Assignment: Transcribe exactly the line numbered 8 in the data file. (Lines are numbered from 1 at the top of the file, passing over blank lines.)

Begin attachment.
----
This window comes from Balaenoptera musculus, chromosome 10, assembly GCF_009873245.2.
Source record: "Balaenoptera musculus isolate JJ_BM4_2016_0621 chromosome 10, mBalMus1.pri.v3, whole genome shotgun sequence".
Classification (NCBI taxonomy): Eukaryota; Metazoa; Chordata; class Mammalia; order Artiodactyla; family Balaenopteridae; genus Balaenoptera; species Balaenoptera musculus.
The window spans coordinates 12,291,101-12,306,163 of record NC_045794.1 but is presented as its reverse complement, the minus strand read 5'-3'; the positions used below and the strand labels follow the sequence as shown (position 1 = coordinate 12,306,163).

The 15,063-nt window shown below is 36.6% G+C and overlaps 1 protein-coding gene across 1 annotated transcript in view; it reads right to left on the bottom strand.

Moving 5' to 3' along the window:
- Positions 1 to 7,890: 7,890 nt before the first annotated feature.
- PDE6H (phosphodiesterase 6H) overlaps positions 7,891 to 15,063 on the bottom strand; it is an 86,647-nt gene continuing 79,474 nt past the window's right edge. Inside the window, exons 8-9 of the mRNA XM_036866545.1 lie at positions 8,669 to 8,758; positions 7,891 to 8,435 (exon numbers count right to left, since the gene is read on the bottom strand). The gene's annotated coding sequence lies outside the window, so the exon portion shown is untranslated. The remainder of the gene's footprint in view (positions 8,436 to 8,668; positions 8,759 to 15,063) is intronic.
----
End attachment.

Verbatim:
- PDE6H (phosphodiesterase 6H) overlaps positions 7,891 to 15,063 on the bottom strand; it is an 86,647-nt gene continuing 79,474 nt past the window's right edge. Inside the window, exons 8-9 of the mRNA XM_036866545.1 lie at positions 8,669 to 8,758; positions 7,891 to 8,435 (exon numbers count right to left, since the gene is read on the bottom strand). The gene's annotated coding sequence lies outside the window, so the exon portion shown is untranslated. The remainder of the gene's footprint in view (positions 8,436 to 8,668; positions 8,759 to 15,063) is intronic.